Under Gov. Kathy Hochul, mental hygiene spending is expected to hit $10.8 billion this fiscal year, up 30% from what the state budgeted last year and twice what it spent the year before that. The state is adding 26 new ACT teams, increasing its spending on the program from $82 million to nearly $95 million. But staff shortages are so dire that one nonprofit executive said most of the city’s ACT teams are temporarily barred from enrolling new clients. Other nonprofit officials said new teams would suffer the same issue, because the state did not provide enough funding per team. One person said the proposed budget per team was $90,000 under cost.
Last year the city earmarked $65 million to launch 25 more intensive mobile treatment teams, which visit clients twice weekly and are specifically designed to serve people with “a high degree of transience,” such as those living on the street. Officials said the new teams would be enough to serve 675 more people, eliminating the program’s waiting list. A new pilot program is supposed to serve as a “step down” for IMT clients ready for a lower level of care. But IMT teams are still struggling to meet demand amid a staffing crunch and limited capacity of just 837 spots citywide, according to data from June.
Bielkis Santos, a social worker with the Institute for Community Living, said her Bronx-based IMT team is two employees short, so it could not enroll its full 27-person caseload. Santos said pay is staggeringly low and turnover exceptionally high. (Advocates said salaries for social workers and mental health counselors are about $45,000 to $60,000.) She works at a restaurant on the weekends to help make ends meet.
“Most of us have second jobs,” she said.
Nonprofits’ wages for mental health providers, which depend on government funding, are so low that some cannot afford housing and live in shelters, said Amy Dorin, president and CEO of the Coalition for Behavioral Health. The state recently approved a 5.4% pay increase for the social services sector, but providers said inflation effectively negates it.
Chronic staffing shortages are already unraveling the existing system, as nonprofits are forced to cut services and remaining workers accumulate even larger caseloads.
The chief executive of a nonprofit that operates mental health shelters, who requested anonymity, said its staff vacancy rate is so high that it may reduce on-site psychiatric and primary care services to raise salaries for open roles.
One psychiatrist, who worked for a nonprofit that provides homeless and mental health services, said shelter staff members were overburdened and ill prepared to work with residents with serious mental illness. Instead, they were quick to call 911 and pass the buck, increasing the risk that residents in crisis are incarcerated rather than given the treatment they need. The psychiatrist quit after the nonprofit’s shelter staff refused an offer to get training in crisis management and de-escalation.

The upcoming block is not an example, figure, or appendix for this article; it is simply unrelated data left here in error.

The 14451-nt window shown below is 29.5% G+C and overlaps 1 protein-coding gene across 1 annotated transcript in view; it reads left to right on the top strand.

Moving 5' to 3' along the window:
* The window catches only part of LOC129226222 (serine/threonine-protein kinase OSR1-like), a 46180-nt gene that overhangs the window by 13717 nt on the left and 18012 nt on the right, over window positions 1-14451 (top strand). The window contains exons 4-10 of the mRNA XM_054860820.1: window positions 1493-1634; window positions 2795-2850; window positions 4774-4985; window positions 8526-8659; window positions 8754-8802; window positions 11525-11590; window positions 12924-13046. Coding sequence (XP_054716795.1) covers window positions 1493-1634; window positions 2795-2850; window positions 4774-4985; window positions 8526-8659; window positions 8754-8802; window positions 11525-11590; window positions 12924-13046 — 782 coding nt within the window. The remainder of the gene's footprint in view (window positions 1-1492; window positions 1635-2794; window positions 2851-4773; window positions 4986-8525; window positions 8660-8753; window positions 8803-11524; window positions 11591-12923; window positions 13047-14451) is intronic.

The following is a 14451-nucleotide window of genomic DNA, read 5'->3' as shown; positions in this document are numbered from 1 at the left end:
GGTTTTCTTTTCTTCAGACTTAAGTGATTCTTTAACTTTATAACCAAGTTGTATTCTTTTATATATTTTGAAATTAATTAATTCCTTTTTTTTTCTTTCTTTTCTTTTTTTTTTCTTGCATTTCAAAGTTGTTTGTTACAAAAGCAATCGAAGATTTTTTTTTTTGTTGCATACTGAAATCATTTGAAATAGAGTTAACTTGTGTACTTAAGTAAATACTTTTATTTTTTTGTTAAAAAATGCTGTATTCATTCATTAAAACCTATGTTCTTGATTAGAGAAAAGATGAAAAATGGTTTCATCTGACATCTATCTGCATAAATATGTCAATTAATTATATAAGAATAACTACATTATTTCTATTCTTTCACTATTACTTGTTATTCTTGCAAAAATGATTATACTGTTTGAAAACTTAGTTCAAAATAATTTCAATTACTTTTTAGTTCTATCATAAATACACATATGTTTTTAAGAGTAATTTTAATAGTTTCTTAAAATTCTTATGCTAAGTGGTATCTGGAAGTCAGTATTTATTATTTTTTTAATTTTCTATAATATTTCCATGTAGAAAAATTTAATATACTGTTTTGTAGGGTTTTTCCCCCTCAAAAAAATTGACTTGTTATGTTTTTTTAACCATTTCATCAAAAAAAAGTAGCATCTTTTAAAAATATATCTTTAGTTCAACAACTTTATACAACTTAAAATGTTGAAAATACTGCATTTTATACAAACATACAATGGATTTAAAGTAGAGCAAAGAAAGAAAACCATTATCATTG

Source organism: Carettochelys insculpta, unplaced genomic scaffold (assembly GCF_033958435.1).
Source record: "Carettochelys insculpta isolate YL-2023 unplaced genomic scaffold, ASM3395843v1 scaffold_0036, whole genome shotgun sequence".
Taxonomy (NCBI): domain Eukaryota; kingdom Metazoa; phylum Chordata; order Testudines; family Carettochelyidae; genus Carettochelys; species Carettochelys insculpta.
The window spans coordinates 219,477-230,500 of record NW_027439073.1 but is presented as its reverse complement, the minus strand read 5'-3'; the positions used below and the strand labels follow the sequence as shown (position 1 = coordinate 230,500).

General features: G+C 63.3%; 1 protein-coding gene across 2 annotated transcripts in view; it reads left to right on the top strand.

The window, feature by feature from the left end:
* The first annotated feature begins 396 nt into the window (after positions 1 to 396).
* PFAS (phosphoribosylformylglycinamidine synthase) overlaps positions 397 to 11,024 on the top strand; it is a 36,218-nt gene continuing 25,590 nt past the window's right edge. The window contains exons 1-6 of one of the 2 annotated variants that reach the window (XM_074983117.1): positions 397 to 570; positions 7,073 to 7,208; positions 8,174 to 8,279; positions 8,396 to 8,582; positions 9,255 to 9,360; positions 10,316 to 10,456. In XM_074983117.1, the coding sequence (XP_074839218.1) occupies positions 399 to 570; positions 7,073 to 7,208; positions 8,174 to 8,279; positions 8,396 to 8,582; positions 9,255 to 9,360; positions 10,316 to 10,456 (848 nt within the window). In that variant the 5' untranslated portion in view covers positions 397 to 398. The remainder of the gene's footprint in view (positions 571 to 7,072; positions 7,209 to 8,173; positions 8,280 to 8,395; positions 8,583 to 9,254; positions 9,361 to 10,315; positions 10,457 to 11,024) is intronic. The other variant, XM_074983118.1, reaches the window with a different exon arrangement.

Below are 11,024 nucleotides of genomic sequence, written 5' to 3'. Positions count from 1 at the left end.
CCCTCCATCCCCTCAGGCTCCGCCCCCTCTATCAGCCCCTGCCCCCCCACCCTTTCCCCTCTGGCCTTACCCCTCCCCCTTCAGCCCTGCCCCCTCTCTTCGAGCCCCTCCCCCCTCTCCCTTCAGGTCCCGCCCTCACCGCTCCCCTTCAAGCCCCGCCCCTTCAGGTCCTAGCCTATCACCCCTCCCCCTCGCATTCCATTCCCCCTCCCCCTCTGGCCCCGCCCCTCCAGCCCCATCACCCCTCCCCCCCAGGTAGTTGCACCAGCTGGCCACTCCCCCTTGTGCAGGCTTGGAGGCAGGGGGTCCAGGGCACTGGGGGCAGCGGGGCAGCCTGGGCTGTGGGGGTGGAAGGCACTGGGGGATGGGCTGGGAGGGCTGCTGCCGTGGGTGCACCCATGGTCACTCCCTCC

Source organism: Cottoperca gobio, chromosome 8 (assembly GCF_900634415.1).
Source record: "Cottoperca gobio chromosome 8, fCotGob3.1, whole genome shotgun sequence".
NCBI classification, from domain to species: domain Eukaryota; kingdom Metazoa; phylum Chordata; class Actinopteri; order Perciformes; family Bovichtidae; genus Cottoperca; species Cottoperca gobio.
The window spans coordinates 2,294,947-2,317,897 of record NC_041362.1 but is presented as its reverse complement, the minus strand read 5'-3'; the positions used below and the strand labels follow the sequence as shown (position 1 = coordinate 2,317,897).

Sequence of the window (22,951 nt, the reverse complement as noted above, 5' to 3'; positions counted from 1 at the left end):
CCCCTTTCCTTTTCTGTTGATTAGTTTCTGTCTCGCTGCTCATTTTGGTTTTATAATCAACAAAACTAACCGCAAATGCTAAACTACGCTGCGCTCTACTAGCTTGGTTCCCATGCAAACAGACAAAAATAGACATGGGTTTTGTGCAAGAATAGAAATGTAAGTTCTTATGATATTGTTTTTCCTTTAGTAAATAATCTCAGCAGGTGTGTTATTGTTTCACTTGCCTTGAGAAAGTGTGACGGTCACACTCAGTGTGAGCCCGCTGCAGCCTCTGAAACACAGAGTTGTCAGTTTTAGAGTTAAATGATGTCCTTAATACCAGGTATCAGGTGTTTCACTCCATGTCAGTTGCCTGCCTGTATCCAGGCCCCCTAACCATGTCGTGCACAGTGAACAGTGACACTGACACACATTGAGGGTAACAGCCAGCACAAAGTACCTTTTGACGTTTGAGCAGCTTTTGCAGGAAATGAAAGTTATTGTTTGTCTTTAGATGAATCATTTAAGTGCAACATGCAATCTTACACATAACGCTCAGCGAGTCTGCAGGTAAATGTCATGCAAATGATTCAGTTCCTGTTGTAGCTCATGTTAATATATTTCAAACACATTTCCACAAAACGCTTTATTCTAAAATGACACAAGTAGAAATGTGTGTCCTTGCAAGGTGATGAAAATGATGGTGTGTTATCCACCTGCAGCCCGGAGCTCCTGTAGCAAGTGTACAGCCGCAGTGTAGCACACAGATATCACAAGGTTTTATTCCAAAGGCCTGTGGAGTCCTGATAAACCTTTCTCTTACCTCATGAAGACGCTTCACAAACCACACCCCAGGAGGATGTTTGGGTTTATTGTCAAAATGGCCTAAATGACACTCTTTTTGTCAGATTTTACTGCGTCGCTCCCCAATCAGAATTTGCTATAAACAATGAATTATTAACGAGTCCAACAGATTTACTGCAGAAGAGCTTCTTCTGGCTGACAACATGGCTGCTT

Even when homeless New Yorkers manage to jump through the mental health care system’s many hoops, they run up against the city’s shortage of affordable housing. The situation is even tougher for those with serious mental illness, many of whom need more support than the city’s supportive housing units can provide. Community providers such as Santos, the IMT social worker, help clients apply for housing and vouchers to pay for it, but the indefinite wait for an apartment erects yet another barrier to treatment.
“For you to be stable,” she said, “your whole life has to be stable.”
Home, at last
The men who hang out at Longwood and Southern Boulevard in the Bronx all know Santos, the social worker. That’s where she meets with Tyler, who has spent seven years in a nearby shelter. He spends his summer on that corner, outside a tax services agency where the shade keeps him cool and the occasional whoosh of the door opening sends a breath of air conditioning.
The men also know to call Santos when Tyler gets hospitalized, because they know the hospital will not. It’s as if they too are part of his treatment team.
On a sunny day just after the Fourth of July, Tyler has gone four months without a hospital visit. Before Santos started working with him late last year, he had been hospitalized 20 times in a two-year span. Now she is paying the corner one of her final visits.
Tyler had been approved for a housing voucher and a Bronx apartment in a complex for residents like him who struggle with substance use.
Santos asked him if he wanted to take anything with him from the shelter. No, Tyler said. He wants to start over.
“I hope to be part of the new you,” she said. Santos offers to take him to dinner after he’s moved in. She said they will talk about budgeting, so he can make rent each month. Tyler isn’t concerned. He uses a hand to hoist himself up in his motorized wheelchair, the one Santos’ team got him.
“I ain’t going back, no,” he said. “I’m going forward.”